If you know me, you know I don’t do well at taking breaks. It’s common for me to be engrossed in a project and look up 2.5 hours later only to realize I haven’t had a drink of water or moved around. Great for productivity, not so great for my health.
For some, they have the exact opposite problem. Staying focused on a single task and not checking email, Facebook or Instagram every 5 mins or following an idea down the rabbit hole can really wreak havoc on their productivity.
Enter the Pomodoro Technique.
What is the Pomodoro Technique?
In the late 1980’s Francesco Cirillo realized that he needed a better method of time management to help him get through his college work and stay focused. He began by using a tomato shaped kitchen timer (Pomodoro is the Italian word for tomato) and set it for a 25 minute session. Thus the Pomodoro Technique was born and by the mid 90’s it had begun to catch on in the professional world.
The Pomodoro Technique is based on the theory of time blocking and consists of 6 easy to follow steps:
- Choose a task you’d like to complete
- Set a timer for a Pomodoro cycle (25 mins)
- Work on your designated task until the timer dings
- When the timer dings mark a check mark on a slip of paper
- Take a short break (5 minutes) to reward yourself
- Start the next Pomodoro and after 4 completed Pomodoros take a longer break of 15-30 mins.
The magic is in the process. During a Pomodoro when an idea or thought outside of your current task pops into your mind, you simply jot it down and get back to the task at hand. That way you are clearing your mind, but not losing all the wonderful ideas you’re coming up with. Additionally, you are not checking emails or social media – that’s what your 5 minute break is for.
How Will This Help?
There are a number of applications for this technique from school, to work, home or kids. Here’s a few examples:
- Your kids and their homework. For a child’s attention span a window of 20-25 mins is management and you can build in small rewards during the 5 minute break. Hello elimination of nagging.
- Cleaning & Organization. Tackling an organization project can seem overwhelming but if you break it down into small 25 minute chunks it’s not so bad. You could set a goal to do 3 Pomodoro’s a week of organization and watch your house transform.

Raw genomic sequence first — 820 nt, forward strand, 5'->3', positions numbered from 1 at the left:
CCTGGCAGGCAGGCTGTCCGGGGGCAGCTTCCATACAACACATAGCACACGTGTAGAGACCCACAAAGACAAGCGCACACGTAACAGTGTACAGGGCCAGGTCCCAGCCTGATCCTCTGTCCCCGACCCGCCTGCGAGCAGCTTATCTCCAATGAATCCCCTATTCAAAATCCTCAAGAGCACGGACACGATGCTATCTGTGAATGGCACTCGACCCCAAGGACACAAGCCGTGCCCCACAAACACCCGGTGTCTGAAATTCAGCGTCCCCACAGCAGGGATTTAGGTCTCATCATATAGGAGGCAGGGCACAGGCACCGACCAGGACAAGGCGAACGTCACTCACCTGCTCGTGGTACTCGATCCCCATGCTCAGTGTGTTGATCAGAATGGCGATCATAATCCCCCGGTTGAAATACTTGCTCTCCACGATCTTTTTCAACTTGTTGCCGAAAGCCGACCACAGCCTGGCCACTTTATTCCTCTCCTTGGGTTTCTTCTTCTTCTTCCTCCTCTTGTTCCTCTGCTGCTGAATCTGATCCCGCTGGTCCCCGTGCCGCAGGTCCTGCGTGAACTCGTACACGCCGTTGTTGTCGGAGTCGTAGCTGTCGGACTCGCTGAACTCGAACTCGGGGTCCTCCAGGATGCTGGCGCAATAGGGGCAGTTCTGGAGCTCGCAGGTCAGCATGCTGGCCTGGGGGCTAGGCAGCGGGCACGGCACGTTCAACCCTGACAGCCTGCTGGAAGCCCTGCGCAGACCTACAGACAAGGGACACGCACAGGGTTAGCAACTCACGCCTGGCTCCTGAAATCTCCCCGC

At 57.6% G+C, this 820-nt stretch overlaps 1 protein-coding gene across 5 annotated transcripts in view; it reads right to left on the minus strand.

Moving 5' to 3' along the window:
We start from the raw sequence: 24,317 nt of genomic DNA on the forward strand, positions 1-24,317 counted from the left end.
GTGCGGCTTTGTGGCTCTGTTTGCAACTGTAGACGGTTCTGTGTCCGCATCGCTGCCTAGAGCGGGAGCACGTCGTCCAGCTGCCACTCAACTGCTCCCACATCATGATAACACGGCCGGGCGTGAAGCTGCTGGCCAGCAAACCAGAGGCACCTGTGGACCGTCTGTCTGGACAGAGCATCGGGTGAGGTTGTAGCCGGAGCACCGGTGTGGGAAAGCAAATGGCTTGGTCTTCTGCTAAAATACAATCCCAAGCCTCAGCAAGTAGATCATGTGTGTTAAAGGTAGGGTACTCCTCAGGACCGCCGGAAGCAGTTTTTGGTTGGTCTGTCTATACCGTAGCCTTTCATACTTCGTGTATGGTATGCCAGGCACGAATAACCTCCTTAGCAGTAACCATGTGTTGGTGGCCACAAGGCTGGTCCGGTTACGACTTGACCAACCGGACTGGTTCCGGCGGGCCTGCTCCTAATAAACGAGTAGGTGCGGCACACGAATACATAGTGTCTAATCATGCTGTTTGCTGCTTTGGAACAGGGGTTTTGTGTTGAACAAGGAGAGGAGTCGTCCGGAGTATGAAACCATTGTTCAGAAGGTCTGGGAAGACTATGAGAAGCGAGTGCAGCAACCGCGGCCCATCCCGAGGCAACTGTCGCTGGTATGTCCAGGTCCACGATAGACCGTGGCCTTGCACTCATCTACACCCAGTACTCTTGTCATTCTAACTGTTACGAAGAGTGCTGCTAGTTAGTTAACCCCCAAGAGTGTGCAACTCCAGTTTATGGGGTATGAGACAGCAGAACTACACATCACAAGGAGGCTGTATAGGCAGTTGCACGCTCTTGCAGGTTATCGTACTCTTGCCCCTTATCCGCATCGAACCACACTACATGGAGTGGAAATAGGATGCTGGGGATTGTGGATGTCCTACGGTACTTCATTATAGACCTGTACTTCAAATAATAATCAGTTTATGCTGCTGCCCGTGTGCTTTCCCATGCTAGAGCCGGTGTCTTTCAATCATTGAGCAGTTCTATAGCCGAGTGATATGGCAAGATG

- Work. Whether it’s working on your blog or working in your 9-5 job, staying focused is critical to productivity. By using this technique you can accomplish large projects broken down into small manageable tasks. This has also helped me to race against the clock and make a game of it. I’m an Inbox Zero girl and by allowing myself just one Pomodoro to get through emails I have to be decisive and take quick actions.
- Health. As I mentioned before, I’m horrible about remembering to get up and move around and sitting at my desk all day is terrible for my health (just look at all the studies). Using Pomodoro’s I’ve been able to force myself to break concentration, move around or stretch and grab a glass of water. This has been the biggest game changer of the Pomodoro method for me personally.
Is There an App For That?
Yes! If you’d prefer to go digital with your Pomodoro tracking there are several apps available. I’m a Mac user and love Pomodoro One. It has a timer that counts down the Pomodoro and dings when the session is up. It then begins counting down the break time which prevents me from getting lost in my Facebook feed and forgetting to get back to work (don’t tell me I’m alone in that). Bonus: Pomodoro One provides a day by day count to measure your productivity over time.
There are many other apps available out there which can be found with a quick search of the app store.
Have you tried the Pomodoro Technique or do you have another tip for staying focused and productive?